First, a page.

(Sub)urban directions

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dc.contributor.advisor Professor Brenda Vale en
dc.contributor.advisor Professor Robert Vale en
dc.contributor.author Pooley, Bryan en
dc.date.accessioned 2010-07-18T21:49:32Z en
dc.date.available 2010-07-18T21:49:32Z en
dc.date.issued 2010 en
dc.identifier.uri http://hdl.handle.net/2292/5859 en
dc.description.abstract A 2003 thesis by Sumita Ghosh concluded that, in relation to the scope of her study, the low density (18 households/hectare) block at a distance from the CPD offered the most sustainable urban form in Auckland when using indicators for transport, carbon sequestration, energy, food and waste. This study considers and extends this hypothesis by using a single stand-alone house in an Auckland suburb to examine, from practical evidence, the potential offered by low density suburbia for reduction in household energy use, harvesting of water and food, recycling of waste and change to transport habits. For this study, an existing suburban house on a plot that matched the density claimed by Ghosh to be ideal was first studied unconverted. It was then changed to improve its use of energy, the site was redesigned so food could be grown, and the transport habits of the occupants changed. The whole process was monitored over two periods, each of one year. Total energy, excluding that for travel, was reduced by 70 percent between the two study periods. The electricity component was reduced by only 12.7 percent although substantial improvements were made in amenity and comfort. These included a 2°C rise in indoor temperature over the heating season. Water purchased from the utility supplier was reduced by 78 percent and on a 31m² garden, 23.5 percent of the household's vegetables were grown. Given a 555m² plot size that matches Ghosh's calculated ideal, CO2 emissions from work related travel in the study house would have been sequestered within its own plot. There is evidence that the house on an individual plot at Ghosh's proposed density of 18 households per hectare may be the optimum size for a degree of self sufficiency for the average family within the Auckland urban environment. This research revealed that an average family could be autonomous in water, electrical energy and could sequester its work travel CO2 emissions. Substantial reductions could also be made in bought vegetables and organic waste disposal. This research shows that the existing suburban layout can be used in a much more sustainable manner, suggesting the current concerns with densification may be moving suburban Auckland in a non-sustainable direction. This research also demonstrates the need for any changes to suburbia to ensure people can still use their houses and gardens in a sustainable manner. This will provide Auckland with a robust built environment that can cope with future changes in resource availability. en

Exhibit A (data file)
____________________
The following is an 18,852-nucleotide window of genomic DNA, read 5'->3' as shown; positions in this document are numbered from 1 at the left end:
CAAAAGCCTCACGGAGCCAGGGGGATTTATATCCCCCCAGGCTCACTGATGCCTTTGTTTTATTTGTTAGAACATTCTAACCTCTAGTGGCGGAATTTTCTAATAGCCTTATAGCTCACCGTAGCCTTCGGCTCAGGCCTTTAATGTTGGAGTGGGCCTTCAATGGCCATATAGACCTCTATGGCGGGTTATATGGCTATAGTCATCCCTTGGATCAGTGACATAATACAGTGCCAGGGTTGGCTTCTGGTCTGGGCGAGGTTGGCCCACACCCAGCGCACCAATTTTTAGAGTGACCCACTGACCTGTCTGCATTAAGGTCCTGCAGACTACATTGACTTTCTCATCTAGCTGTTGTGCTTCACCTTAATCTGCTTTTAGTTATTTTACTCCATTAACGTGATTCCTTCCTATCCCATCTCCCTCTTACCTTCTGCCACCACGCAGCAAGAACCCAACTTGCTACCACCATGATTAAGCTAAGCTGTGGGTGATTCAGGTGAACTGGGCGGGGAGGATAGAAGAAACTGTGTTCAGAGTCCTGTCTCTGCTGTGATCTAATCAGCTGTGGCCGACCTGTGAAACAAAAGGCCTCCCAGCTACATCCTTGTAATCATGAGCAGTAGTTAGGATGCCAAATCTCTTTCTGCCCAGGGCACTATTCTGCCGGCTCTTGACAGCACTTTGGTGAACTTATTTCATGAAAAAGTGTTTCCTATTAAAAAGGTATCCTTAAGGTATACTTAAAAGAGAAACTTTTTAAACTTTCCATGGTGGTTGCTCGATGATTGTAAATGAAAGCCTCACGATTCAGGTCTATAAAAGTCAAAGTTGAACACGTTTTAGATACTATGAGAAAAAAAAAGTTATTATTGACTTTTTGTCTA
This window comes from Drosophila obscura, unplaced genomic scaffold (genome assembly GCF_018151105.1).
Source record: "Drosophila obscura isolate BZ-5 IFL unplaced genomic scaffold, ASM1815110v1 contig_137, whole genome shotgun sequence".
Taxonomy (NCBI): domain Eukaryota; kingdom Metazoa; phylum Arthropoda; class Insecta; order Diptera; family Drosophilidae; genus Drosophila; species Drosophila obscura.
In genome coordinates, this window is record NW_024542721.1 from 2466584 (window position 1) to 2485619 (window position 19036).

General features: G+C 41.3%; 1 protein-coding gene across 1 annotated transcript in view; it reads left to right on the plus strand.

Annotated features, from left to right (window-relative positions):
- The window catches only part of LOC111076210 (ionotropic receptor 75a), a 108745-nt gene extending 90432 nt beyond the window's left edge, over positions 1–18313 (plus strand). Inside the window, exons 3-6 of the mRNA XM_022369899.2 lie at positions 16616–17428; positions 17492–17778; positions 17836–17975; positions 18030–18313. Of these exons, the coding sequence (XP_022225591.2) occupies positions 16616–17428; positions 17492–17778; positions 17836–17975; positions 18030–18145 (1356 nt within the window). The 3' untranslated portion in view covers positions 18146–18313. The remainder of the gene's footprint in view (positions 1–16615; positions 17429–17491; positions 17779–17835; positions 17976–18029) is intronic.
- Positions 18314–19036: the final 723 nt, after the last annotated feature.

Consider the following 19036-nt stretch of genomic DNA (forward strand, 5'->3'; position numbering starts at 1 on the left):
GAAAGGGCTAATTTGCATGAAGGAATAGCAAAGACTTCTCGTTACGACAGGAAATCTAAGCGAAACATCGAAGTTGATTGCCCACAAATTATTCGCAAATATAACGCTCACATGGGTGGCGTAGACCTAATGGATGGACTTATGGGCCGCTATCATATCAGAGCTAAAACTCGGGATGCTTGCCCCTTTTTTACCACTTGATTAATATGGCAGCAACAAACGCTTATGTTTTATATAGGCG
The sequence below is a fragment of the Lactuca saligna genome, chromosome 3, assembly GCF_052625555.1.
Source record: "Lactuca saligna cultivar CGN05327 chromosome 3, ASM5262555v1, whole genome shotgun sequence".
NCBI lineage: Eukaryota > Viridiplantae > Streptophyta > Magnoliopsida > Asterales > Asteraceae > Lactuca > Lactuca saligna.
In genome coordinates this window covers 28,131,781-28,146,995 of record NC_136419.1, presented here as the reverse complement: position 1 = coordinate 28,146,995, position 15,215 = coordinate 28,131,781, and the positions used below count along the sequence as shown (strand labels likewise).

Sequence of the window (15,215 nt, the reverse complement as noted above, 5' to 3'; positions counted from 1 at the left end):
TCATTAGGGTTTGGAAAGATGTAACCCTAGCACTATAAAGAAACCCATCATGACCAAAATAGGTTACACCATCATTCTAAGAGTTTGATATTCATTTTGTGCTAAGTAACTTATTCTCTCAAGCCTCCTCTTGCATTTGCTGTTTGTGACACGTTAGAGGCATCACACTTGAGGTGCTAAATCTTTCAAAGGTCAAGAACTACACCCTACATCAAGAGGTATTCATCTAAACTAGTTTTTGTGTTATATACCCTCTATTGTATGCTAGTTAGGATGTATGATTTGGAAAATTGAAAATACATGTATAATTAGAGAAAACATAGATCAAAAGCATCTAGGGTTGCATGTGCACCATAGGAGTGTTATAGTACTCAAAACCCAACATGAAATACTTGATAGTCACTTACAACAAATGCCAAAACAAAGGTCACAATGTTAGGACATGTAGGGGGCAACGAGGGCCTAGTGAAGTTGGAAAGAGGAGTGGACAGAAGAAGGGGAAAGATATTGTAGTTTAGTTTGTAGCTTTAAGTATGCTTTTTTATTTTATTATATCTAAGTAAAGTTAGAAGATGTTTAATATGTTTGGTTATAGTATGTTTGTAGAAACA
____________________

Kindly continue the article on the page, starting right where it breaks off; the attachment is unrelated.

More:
dc.publisher ResearchSpace@Auckland en
dc.relation.ispartof PhD Thesis - University of Auckland en
dc.relation.isreferencedby UoA1223851 en
dc.rights Items in ResearchSpace are protected by copyright, with all rights reserved, unless otherwise indicated. en
dc.rights.uri https://researchspace.auckland.ac.nz/docs/uoa-docs/rights.htm en
dc.title (Sub)urban directions en
dc.type Thesis en
thesis.degree.discipline Architecture en
thesis.degree.grantor The University of Auckland en
thesis.degree.level Doctoral en
thesis.degree.name PhD en
dc.date.updated 2010-07-18T21:49:32Z en
dc.rights.holder Copyright: The author en
pubs.org-id Faculty Creative Arts & Indust en


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